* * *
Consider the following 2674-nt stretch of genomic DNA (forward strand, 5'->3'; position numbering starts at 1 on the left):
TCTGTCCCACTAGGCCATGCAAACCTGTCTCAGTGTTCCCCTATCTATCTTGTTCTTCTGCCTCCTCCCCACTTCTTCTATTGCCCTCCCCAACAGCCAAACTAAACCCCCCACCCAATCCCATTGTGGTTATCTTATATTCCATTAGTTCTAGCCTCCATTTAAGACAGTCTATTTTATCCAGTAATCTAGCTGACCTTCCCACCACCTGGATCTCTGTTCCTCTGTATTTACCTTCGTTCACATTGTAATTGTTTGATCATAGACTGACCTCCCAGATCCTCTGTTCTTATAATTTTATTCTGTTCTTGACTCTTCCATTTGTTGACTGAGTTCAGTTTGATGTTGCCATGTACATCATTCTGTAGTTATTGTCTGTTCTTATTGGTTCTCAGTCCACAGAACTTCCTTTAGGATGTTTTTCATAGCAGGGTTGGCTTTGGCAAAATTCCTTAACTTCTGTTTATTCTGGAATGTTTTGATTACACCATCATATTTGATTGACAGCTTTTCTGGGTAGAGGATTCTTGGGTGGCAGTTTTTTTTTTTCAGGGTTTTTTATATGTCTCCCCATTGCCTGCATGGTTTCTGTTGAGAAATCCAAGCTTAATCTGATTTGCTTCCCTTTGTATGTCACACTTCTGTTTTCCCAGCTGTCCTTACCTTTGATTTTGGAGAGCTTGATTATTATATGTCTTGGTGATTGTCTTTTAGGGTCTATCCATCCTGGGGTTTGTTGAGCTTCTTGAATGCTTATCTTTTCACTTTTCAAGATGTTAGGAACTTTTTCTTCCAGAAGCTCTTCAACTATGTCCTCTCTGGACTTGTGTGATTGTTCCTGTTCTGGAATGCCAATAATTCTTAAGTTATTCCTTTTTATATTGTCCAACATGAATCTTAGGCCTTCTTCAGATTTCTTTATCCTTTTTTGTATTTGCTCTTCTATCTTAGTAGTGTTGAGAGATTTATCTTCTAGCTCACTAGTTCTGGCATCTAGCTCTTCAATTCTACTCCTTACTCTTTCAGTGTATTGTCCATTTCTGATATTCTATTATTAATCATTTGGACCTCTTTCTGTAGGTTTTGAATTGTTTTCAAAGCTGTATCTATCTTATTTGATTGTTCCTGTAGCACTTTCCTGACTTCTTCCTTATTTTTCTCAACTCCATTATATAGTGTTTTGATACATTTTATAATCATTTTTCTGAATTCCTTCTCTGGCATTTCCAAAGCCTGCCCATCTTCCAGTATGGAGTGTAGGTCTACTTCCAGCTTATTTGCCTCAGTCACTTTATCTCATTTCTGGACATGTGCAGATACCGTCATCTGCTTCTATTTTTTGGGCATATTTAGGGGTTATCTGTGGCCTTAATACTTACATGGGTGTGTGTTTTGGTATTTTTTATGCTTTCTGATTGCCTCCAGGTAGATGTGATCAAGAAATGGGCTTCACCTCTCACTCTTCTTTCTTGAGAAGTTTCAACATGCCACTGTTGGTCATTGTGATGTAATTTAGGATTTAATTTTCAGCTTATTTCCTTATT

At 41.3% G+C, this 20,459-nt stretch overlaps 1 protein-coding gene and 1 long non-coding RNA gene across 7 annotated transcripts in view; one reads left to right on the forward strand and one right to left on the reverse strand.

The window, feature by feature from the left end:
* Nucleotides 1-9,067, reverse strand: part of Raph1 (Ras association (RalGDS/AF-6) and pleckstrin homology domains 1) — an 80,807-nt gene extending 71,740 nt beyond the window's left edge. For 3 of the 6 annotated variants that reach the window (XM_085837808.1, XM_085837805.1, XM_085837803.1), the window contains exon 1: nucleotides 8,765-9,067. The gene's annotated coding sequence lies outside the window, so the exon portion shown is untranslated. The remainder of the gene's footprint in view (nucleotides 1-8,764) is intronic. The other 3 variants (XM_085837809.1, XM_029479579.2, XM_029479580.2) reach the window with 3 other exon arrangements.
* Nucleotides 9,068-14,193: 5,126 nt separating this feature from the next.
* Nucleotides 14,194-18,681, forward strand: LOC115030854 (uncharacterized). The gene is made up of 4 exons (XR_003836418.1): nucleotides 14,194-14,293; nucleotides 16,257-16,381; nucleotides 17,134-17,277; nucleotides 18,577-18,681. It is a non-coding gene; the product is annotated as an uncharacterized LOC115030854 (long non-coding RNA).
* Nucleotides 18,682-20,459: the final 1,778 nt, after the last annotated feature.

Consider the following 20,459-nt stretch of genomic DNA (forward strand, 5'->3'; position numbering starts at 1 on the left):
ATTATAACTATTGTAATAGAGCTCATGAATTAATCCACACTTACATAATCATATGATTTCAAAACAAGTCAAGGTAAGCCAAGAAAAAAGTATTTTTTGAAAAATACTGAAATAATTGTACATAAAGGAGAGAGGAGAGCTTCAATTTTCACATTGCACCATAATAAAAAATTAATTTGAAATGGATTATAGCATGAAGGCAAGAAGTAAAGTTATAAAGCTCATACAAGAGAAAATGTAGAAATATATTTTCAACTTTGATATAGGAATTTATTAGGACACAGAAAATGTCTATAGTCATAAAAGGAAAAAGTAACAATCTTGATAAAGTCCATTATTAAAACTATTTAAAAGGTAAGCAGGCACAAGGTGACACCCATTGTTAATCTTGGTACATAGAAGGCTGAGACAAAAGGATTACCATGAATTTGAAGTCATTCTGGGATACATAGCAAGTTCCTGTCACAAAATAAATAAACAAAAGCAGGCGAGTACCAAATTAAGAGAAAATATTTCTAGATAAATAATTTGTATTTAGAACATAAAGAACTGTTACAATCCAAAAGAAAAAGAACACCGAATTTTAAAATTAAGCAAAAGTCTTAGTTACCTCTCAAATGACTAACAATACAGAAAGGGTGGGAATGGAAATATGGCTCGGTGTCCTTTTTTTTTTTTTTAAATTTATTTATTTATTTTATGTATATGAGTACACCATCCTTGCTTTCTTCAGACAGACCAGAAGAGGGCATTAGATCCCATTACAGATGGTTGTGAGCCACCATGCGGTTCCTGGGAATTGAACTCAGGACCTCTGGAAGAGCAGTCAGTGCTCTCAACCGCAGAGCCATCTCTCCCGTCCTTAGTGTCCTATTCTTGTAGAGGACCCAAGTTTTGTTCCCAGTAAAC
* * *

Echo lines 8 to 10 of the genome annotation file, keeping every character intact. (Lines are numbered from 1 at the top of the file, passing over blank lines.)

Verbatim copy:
* Nucleotides 18,682-20,459: the final 1,778 nt, after the last annotated feature.

Consider the following 20,459-nt stretch of genomic DNA (forward strand, 5'->3'; position numbering starts at 1 on the left):
ATTATAACTATTGTAATAGAGCTCATGAATTAATCCACACTTACATAATCATATGATTTCAAAACAAGTCAAGGTAAGCCAAGAAAAAAGTATTTTTTGAAAAATACTGAAATAATTGTACATAAAGGAGAGAGGAGAGCTTCAATTTTCACATTGCACCATAATAAAAAATTAATTTGAAATGGATTATAGCATGAAGGCAAGAAGTAAAGTTATAAAGCTCATACAAGAGAAAATGTAGAAATATATTTTCAACTTTGATATAGGAATTTATTAGGACACAGAAAATGTCTATAGTCATAAAAGGAAAAAGTAACAATCTTGATAAAGTCCATTATTAAAACTATTTAAAAGGTAAGCAGGCACAAGGTGACACCCATTGTTAATCTTGGTACATAGAAGGCTGAGACAAAAGGATTACCATGAATTTGAAGTCATTCTGGGATACATAGCAAGTTCCTGTCACAAAATAAATAAACAAAAGCAGGCGAGTACCAAATTAAGAGAAAATATTTCTAGATAAATAATTTGTATTTAGAACATAAAGAACTGTTACAATCCAAAAGAAAAAGAACACCGAATTTTAAAATTAAGCAAAAGTCTTAGTTACCTCTCAAATGACTAACAATACAGAAAGGGTGGGAATGGAAATATGGCTCGGTGTCCTTTTTTTTTTTTTTAAATTTATTTATTTATTTTATGTATATGAGTACACCATCCTTGCTTTCTTCAGACAGACCAGAAGAGGGCATTAGATCCCATTACAGATGGTTGTGAGCCACCATGCGGTTCCTGGGAATTGAACTCAGGACCTCTGGAAGAGCAGTCAGTGCTCTCAACCGCAGAGCCATCTCTCCCGTCCTTAGTGTCCTATTCTTGTAGAGGACCCAAGTTTTGTTCCCAGTAAAC